Government worker sues money lenders
MINISTRY of Finance employee ‘ Malifelile Busisiwe Ntoi is suing three money lending companies for allegedly charging her more than 25 percent interest rate on her loans with the companies.
Ms Ntoi on filed an urgent application in the High Court 18 August seeking an order to stop electronic deductions from her salary to Netloans Lesotho (Pty) Limited.
She is suing Netloans Lesotho (Pty) Ltd, Thusong Financial Services, Blessings Financial Services and Makhulong Multi Finance (Pty) Ltd, trading as, Blue Financial Services for charging her more than the 25 percent maximum prescribed by the Money Lenders Act.
Other respondents are Standard Lesotho Bank, Post Bank, Accountant General, National Treasury, Central Bank of Lesotho and the Attorney-general Tšokolo Makhethe.
According to the court papers Ms Ntoi is seeking for “an order that the 1st, 2nd and 3rd respondents’ incidental charges, amount of costs or expenses claimed from applicant be declared null and void and unlawful for contravening section 20(2) of the Money Lenders Act.
“An order that declaring interest charged by the 1st, 2nd and 3rd respondents in respect of the loans granted to the applicant and which is in excess of 25 percent per annum or corresponding time as null, void and unlawful.”
The first, second and third respondents are Netloans Lesotho (Pty) Ltd, Thusong Financial Services and Blessings Financial Services respectively.
She further wants the court to declare that the Blue Financial Services “is not entitled to recover loaned money, charges in respect of administrative fees, insurance and initiation fee from applicant in an much as the said charges are in conflict with the terms of the Money Lenders Order No. 25 of 1989…”
In support of her application she made a lengthy affidavit that includes background details of the personal problems that led her to approach the money lenders for loan.
“It is necessary to indicate at first blush that I personally had financial difficulties and had been hospitalised for a considerable amount of time.
“I ended up concluding money lending contracts with 1st to 3rd respondents in terms of which they borrowed me money,” she stated.
She added: “In my considered view, inevitable effect of section 20 of the Money Lenders Act remains extant to such an extent that the interest exceeding 25% per annum and the interest charged in respect of unenforceable costs, charges, fees and expenses is clearly invalid.”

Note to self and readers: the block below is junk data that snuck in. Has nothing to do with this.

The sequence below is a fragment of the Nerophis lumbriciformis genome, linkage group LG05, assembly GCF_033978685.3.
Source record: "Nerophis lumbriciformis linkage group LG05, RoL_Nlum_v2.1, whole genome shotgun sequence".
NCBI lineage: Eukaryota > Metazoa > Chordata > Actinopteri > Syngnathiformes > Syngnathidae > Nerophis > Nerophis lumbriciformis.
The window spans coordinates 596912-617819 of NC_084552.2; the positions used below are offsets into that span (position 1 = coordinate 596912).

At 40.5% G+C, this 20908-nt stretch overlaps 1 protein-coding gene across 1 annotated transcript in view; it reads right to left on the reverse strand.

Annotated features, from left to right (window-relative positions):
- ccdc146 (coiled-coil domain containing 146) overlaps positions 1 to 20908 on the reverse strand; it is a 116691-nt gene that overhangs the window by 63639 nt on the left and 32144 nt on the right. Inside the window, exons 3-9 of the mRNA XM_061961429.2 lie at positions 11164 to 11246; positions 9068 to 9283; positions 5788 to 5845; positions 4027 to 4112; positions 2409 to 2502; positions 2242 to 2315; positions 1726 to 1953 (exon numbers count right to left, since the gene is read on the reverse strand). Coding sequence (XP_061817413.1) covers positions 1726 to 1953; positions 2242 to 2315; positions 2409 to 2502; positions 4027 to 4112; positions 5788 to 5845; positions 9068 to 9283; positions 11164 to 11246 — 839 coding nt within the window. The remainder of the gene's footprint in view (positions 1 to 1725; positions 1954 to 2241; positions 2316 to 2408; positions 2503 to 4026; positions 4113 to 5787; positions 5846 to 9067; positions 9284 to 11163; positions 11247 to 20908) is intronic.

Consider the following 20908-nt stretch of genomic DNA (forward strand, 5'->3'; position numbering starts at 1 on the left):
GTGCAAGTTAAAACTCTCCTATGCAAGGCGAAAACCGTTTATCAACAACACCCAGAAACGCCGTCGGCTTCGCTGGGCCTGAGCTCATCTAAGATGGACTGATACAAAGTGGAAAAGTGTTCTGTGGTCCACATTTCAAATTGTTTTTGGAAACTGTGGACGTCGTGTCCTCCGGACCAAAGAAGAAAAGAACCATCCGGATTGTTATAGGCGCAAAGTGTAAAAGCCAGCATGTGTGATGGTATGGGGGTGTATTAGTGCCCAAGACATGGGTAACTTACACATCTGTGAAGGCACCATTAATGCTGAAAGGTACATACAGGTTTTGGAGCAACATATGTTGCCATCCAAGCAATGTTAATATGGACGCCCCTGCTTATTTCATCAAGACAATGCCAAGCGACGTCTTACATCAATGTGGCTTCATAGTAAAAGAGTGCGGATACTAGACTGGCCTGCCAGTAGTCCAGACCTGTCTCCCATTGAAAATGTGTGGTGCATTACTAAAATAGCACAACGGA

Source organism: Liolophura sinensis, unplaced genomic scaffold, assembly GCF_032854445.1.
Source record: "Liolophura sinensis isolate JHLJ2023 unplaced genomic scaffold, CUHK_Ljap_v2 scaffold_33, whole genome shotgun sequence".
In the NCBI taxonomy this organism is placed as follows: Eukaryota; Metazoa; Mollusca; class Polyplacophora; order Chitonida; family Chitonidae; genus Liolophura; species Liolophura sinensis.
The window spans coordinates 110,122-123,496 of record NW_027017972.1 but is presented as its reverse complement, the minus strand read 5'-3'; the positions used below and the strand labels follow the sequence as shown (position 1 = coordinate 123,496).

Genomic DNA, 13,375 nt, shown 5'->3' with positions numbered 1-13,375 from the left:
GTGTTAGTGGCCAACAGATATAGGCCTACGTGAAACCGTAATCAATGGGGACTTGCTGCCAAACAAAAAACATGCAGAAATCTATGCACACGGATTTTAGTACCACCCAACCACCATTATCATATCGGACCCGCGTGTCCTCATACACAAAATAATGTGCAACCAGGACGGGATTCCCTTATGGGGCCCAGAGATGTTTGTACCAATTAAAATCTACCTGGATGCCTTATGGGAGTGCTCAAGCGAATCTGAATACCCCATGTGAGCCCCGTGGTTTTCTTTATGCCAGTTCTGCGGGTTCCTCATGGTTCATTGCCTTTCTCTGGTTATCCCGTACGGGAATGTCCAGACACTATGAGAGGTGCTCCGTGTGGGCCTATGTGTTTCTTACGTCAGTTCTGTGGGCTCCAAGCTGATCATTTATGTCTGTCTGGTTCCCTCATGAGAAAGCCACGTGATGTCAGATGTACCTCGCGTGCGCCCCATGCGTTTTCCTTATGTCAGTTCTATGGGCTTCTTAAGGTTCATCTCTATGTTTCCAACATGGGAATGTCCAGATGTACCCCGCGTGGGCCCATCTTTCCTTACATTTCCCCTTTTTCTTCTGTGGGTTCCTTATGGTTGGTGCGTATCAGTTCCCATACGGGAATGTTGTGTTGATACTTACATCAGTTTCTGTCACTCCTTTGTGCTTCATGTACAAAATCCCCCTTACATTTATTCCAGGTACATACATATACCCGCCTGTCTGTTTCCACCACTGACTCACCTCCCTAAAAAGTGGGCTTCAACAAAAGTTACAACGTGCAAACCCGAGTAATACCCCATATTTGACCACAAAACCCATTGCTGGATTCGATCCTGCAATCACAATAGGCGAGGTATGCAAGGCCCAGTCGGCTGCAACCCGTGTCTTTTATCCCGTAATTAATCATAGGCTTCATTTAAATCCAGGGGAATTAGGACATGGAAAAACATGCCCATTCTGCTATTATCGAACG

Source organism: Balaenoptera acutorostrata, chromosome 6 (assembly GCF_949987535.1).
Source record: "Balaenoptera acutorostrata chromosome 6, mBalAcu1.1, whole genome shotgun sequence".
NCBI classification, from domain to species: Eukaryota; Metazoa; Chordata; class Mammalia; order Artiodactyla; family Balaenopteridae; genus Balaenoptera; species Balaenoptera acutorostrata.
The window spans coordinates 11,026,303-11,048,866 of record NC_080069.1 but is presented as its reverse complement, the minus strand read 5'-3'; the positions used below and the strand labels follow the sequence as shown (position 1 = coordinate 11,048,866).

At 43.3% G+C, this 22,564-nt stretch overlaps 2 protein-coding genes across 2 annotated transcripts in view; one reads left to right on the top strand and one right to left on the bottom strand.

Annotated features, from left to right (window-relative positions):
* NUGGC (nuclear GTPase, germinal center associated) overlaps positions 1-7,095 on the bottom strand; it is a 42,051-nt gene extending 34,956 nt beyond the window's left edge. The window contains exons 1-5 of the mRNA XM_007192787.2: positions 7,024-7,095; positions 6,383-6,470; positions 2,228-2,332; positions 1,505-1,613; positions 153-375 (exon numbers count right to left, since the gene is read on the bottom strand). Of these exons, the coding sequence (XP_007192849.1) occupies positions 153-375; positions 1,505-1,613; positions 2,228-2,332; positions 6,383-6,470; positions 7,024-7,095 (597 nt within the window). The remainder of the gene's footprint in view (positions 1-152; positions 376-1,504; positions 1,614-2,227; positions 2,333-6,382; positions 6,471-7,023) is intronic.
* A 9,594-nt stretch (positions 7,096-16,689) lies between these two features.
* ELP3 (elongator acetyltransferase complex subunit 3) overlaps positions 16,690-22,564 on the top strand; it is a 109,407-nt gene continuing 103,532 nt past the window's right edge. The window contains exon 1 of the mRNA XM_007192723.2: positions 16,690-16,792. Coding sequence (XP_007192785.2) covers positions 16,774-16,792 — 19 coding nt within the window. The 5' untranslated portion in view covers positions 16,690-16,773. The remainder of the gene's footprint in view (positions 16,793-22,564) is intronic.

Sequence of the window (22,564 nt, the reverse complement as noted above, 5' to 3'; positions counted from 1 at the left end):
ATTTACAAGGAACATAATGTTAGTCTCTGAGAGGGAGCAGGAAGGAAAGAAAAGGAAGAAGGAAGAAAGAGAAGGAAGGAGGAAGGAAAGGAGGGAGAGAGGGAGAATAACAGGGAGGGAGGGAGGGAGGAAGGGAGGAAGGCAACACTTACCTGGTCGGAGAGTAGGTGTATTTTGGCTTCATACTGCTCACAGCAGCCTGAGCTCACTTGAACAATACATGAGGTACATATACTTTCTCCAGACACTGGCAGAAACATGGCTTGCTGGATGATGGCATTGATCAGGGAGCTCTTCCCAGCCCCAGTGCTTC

She alleges that she concluded money lending contract with Netloans on 29 June 2013.
“The agreement records the total debt of M40 000.00, repayable over 36 months in 36 instalments of M2, 777.78,” she added.
Ms Ntoi further argues: “According to my records, the month of August 2016 marks the end of my contractual relationship with the 1st respondent by operation of law.
“It is for this reason that I apply for the interdict and repayment of the excessive monies already paid to my prejudice.
“As I have noticed and complained to 1st respondent, I have long paid up my debt. I was served with the balance of M69, 167.81 as at 1st of June 2016 when I demanded my statement of account.”
She further disclosed that she takes home just over M400 home as a result of deductions in respect of her loan.
“As at the moment, according to my payslip and owing to the manoeuvres of the 1st to 3rd respondents, my take home salary is M424.42.
“I hardly survive on this amount. I wish to record that when I approached the 1st respondent for a loan, the idea was for it to make a settlement of my loans with 2nd and 3rd respondents which actually ensued on the day of the transaction,” she added.
“For the information of this honourable court, the money I physically received out of M40, 000.00 I applied for is M4, 381.80.
“This is because after settling Blessings with M5, 165.08 and Thusong with M8, 608.12, I was informed that the debt I had with Edu Loan had resurrected,” she alleged.
The respondents have not yet answered to the allegations.
Yesterday, High Court failed to hear argument on whether the case should be heard by the High Court sitting in its ordinary jurisdiction or its commercial division. The failure was due to power outages caused by maintenance work by the Lesotho Electricity Company (LEC) in the area.
The respondents argue that the application should be heard by the Commercial Division of the High Court not the High Court sitting in its ordinary jurisdiction.